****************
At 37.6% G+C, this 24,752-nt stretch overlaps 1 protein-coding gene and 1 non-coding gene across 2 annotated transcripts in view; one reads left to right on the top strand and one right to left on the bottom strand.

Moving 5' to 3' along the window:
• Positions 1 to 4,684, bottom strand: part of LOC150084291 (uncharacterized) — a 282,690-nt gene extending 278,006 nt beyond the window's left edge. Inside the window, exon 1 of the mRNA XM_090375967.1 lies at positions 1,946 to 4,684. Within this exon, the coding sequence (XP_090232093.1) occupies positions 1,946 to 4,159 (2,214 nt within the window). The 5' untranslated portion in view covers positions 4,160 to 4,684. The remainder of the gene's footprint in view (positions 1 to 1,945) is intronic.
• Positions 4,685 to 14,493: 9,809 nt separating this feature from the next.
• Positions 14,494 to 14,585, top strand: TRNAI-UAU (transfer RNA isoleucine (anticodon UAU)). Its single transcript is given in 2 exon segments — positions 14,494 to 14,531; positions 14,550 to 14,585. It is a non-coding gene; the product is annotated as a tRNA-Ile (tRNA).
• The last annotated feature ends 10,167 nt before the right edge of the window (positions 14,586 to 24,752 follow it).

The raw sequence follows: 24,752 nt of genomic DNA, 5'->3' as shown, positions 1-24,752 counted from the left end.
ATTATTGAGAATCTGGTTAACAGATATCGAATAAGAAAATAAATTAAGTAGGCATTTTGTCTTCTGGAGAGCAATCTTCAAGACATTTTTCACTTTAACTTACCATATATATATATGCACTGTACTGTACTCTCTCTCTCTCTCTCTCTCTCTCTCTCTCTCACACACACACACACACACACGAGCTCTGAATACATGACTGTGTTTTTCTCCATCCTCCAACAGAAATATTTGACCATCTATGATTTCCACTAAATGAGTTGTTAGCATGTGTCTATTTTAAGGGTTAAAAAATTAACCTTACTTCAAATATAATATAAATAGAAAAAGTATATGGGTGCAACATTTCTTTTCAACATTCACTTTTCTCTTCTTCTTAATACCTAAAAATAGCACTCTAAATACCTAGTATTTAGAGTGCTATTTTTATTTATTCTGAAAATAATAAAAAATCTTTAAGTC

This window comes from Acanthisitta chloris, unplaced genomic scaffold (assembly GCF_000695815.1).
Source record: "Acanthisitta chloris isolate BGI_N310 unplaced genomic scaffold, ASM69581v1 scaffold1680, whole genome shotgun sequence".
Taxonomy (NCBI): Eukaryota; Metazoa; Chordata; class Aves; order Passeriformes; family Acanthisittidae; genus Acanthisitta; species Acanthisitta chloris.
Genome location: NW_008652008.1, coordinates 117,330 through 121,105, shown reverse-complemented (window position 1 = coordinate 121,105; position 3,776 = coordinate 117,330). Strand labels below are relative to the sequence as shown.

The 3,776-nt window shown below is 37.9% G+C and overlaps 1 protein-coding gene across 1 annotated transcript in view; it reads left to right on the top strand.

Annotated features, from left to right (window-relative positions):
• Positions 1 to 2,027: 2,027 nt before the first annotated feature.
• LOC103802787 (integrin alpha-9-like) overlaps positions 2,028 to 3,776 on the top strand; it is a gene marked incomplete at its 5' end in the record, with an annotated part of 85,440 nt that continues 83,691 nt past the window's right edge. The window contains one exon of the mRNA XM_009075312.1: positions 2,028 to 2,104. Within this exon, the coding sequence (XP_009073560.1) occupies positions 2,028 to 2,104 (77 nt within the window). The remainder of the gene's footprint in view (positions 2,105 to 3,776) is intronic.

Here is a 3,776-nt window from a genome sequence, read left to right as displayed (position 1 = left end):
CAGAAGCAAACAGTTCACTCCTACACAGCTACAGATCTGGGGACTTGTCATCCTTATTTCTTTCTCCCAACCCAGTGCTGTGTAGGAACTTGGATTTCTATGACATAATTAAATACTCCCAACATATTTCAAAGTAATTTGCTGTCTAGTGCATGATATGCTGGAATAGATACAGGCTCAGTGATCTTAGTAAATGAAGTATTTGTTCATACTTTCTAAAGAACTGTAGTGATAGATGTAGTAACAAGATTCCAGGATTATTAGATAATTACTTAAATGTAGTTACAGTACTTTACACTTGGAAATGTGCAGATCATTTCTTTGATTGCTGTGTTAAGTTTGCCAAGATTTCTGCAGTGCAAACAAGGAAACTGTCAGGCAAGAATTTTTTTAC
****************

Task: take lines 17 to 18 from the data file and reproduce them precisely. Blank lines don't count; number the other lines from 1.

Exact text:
Here is a 3,776-nt window from a genome sequence, read left to right as displayed (position 1 = left end):
CAGAAGCAAACAGTTCACTCCTACACAGCTACAGATCTGGGGACTTGTCATCCTTATTTCTTTCTCCCAACCCAGTGCTGTGTAGGAACTTGGATTTCTATGACATAATTAAATACTCCCAACATATTTCAAAGTAATTTGCTGTCTAGTGCATGATATGCTGGAATAGATACAGGCTCAGTGATCTTAGTAAATGAAGTATTTGTTCATACTTTCTAAAGAACTGTAGTGATAGATGTAGTAACAAGATTCCAGGATTATTAGATAATTACTTAAATGTAGTTACAGTACTTTACACTTGGAAATGTGCAGATCATTTCTTTGATTGCTGTGTTAAGTTTGCCAAGATTTCTGCAGTGCAAACAAGGAAACTGTCAGGCAAGAATTTTTTTAC